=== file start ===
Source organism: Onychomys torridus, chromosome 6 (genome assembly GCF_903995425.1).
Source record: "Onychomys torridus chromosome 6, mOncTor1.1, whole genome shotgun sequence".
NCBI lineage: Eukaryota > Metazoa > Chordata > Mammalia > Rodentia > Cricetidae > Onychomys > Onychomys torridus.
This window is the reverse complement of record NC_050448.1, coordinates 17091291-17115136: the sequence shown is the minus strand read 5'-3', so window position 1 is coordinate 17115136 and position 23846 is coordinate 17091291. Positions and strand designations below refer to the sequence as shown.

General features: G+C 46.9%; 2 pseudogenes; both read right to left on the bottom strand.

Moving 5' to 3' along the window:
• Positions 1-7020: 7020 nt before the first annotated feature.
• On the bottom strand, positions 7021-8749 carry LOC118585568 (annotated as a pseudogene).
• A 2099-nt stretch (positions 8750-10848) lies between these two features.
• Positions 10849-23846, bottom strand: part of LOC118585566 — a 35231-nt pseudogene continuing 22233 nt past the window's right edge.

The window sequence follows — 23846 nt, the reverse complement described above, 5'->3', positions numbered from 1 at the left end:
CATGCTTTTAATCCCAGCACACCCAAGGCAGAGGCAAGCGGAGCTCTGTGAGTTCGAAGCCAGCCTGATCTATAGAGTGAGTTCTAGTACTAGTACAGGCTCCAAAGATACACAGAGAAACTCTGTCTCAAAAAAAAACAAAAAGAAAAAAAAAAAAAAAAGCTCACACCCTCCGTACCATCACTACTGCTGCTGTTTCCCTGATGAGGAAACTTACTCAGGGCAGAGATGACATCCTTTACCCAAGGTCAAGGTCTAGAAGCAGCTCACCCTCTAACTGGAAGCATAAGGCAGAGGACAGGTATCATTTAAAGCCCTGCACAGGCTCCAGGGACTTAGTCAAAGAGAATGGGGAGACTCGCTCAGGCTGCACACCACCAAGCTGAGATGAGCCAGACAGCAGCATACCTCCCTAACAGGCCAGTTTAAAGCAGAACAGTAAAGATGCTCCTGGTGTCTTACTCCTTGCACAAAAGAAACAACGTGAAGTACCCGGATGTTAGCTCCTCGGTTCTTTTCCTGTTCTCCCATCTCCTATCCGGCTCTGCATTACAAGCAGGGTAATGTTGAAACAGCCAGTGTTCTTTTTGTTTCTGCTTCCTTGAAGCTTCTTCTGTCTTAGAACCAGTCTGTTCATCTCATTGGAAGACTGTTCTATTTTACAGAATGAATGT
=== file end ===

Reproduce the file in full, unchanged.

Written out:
Source organism: Onychomys torridus, chromosome 6 (genome assembly GCF_903995425.1).
Source record: "Onychomys torridus chromosome 6, mOncTor1.1, whole genome shotgun sequence".
NCBI lineage: Eukaryota > Metazoa > Chordata > Mammalia > Rodentia > Cricetidae > Onychomys > Onychomys torridus.
This window is the reverse complement of record NC_050448.1, coordinates 17091291-17115136: the sequence shown is the minus strand read 5'-3', so window position 1 is coordinate 17115136 and position 23846 is coordinate 17091291. Positions and strand designations below refer to the sequence as shown.

General features: G+C 46.9%; 2 pseudogenes; both read right to left on the bottom strand.

Moving 5' to 3' along the window:
• Positions 1-7020: 7020 nt before the first annotated feature.
• On the bottom strand, positions 7021-8749 carry LOC118585568 (annotated as a pseudogene).
• A 2099-nt stretch (positions 8750-10848) lies between these two features.
• Positions 10849-23846, bottom strand: part of LOC118585566 — a 35231-nt pseudogene continuing 22233 nt past the window's right edge.

The window sequence follows — 23846 nt, the reverse complement described above, 5'->3', positions numbered from 1 at the left end:
CATGCTTTTAATCCCAGCACACCCAAGGCAGAGGCAAGCGGAGCTCTGTGAGTTCGAAGCCAGCCTGATCTATAGAGTGAGTTCTAGTACTAGTACAGGCTCCAAAGATACACAGAGAAACTCTGTCTCAAAAAAAAACAAAAAGAAAAAAAAAAAAAAAAGCTCACACCCTCCGTACCATCACTACTGCTGCTGTTTCCCTGATGAGGAAACTTACTCAGGGCAGAGATGACATCCTTTACCCAAGGTCAAGGTCTAGAAGCAGCTCACCCTCTAACTGGAAGCATAAGGCAGAGGACAGGTATCATTTAAAGCCCTGCACAGGCTCCAGGGACTTAGTCAAAGAGAATGGGGAGACTCGCTCAGGCTGCACACCACCAAGCTGAGATGAGCCAGACAGCAGCATACCTCCCTAACAGGCCAGTTTAAAGCAGAACAGTAAAGATGCTCCTGGTGTCTTACTCCTTGCACAAAAGAAACAACGTGAAGTACCCGGATGTTAGCTCCTCGGTTCTTTTCCTGTTCTCCCATCTCCTATCCGGCTCTGCATTACAAGCAGGGTAATGTTGAAACAGCCAGTGTTCTTTTTGTTTCTGCTTCCTTGAAGCTTCTTCTGTCTTAGAACCAGTCTGTTCATCTCATTGGAAGACTGTTCTATTTTACAGAATGAATGT